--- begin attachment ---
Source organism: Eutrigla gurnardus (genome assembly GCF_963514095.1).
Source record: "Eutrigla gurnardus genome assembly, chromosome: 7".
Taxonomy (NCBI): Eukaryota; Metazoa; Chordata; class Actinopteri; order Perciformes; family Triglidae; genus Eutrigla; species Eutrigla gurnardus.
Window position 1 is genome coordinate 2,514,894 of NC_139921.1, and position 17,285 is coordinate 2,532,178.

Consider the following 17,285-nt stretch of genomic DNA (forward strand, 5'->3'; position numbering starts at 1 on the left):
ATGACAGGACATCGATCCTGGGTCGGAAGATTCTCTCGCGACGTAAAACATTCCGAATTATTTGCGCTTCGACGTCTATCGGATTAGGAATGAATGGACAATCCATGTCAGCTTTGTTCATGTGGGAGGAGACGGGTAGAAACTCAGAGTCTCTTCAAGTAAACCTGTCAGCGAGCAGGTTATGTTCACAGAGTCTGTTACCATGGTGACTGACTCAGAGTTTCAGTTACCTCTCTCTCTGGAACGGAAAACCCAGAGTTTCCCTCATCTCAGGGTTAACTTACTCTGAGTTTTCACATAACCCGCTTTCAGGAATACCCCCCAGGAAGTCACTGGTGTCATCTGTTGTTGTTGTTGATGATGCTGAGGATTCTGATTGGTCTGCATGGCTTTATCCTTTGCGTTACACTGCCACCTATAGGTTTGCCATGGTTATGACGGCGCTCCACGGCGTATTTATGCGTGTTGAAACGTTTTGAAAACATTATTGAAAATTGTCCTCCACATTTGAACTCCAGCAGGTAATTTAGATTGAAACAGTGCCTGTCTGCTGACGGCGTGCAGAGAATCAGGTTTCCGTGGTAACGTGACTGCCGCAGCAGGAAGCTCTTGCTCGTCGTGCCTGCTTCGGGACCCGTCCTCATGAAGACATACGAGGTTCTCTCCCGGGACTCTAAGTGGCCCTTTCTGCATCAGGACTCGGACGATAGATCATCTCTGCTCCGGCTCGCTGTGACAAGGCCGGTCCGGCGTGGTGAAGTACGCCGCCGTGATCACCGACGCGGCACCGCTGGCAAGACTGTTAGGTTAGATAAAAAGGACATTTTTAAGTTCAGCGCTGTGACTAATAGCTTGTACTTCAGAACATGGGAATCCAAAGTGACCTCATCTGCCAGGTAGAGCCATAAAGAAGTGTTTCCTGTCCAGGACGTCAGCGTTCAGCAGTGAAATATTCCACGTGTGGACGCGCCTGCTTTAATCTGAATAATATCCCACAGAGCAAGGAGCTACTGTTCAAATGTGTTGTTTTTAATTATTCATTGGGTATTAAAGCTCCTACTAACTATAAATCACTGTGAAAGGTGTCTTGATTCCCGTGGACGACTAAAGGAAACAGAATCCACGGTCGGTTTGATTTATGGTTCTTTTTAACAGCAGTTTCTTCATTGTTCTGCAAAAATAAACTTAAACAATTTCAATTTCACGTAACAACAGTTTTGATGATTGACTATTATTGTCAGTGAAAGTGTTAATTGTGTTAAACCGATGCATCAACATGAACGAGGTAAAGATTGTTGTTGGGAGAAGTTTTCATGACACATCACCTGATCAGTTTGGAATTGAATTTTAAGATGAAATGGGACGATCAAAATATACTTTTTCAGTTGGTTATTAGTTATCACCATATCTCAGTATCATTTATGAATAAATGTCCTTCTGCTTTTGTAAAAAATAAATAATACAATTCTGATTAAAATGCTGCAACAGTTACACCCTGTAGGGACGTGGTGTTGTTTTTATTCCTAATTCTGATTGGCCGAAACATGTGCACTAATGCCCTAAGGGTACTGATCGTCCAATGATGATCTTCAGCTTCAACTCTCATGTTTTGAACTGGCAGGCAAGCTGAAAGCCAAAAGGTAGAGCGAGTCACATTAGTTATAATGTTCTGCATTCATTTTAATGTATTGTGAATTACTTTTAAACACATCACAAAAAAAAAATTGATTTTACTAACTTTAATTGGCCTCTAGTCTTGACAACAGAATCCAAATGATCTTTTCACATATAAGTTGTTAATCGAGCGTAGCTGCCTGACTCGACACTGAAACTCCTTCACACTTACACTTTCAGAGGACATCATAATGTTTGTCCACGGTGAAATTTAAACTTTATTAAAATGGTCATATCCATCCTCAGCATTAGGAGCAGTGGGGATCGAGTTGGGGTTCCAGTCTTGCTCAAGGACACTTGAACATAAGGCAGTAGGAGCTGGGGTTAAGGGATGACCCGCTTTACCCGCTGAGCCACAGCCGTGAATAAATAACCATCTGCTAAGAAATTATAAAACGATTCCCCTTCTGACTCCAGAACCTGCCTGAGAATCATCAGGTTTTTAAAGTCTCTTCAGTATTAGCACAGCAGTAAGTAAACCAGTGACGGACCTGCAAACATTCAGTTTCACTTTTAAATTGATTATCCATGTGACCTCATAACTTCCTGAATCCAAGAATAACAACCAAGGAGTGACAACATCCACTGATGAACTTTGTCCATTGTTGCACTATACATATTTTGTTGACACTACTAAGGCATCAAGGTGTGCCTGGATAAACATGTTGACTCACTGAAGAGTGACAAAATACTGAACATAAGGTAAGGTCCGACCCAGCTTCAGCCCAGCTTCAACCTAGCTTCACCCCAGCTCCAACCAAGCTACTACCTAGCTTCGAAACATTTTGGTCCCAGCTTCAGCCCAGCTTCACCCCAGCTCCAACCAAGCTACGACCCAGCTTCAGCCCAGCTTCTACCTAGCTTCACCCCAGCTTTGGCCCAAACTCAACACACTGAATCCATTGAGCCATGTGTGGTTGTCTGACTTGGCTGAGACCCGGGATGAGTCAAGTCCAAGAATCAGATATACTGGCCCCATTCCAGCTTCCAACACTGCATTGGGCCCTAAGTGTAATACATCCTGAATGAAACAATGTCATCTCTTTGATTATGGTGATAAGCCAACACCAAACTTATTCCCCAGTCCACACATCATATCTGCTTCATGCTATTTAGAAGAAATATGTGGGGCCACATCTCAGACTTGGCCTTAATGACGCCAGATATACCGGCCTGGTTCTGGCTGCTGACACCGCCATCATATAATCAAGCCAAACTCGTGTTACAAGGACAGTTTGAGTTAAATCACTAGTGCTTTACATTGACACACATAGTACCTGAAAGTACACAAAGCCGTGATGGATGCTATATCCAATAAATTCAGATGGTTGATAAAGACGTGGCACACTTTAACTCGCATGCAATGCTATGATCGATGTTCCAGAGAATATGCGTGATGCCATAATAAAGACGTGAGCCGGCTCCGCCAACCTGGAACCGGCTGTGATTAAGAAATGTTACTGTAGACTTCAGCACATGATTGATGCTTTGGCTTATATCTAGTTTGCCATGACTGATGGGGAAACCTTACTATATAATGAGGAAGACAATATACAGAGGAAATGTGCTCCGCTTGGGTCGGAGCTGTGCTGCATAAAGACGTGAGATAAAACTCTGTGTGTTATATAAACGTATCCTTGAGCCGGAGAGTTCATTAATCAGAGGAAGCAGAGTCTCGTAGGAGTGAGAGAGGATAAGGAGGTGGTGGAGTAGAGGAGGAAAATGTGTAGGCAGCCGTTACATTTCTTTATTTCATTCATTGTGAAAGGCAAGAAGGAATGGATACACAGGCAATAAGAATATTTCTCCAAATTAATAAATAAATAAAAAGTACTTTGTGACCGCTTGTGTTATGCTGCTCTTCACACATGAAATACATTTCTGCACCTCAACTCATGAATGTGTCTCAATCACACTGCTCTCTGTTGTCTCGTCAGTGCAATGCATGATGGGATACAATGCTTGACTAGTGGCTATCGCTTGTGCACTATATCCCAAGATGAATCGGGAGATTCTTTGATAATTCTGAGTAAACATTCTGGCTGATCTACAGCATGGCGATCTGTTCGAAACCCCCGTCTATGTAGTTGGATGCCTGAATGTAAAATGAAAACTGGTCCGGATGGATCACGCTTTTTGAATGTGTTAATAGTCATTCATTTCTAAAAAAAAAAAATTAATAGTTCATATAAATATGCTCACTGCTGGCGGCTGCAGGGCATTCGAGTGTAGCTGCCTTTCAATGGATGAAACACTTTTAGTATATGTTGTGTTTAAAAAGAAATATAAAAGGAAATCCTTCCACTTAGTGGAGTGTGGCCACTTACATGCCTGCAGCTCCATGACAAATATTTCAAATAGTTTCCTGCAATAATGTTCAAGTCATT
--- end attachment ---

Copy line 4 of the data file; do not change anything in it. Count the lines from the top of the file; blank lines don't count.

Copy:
Window position 1 is genome coordinate 2,514,894 of NC_139921.1, and position 17,285 is coordinate 2,532,178.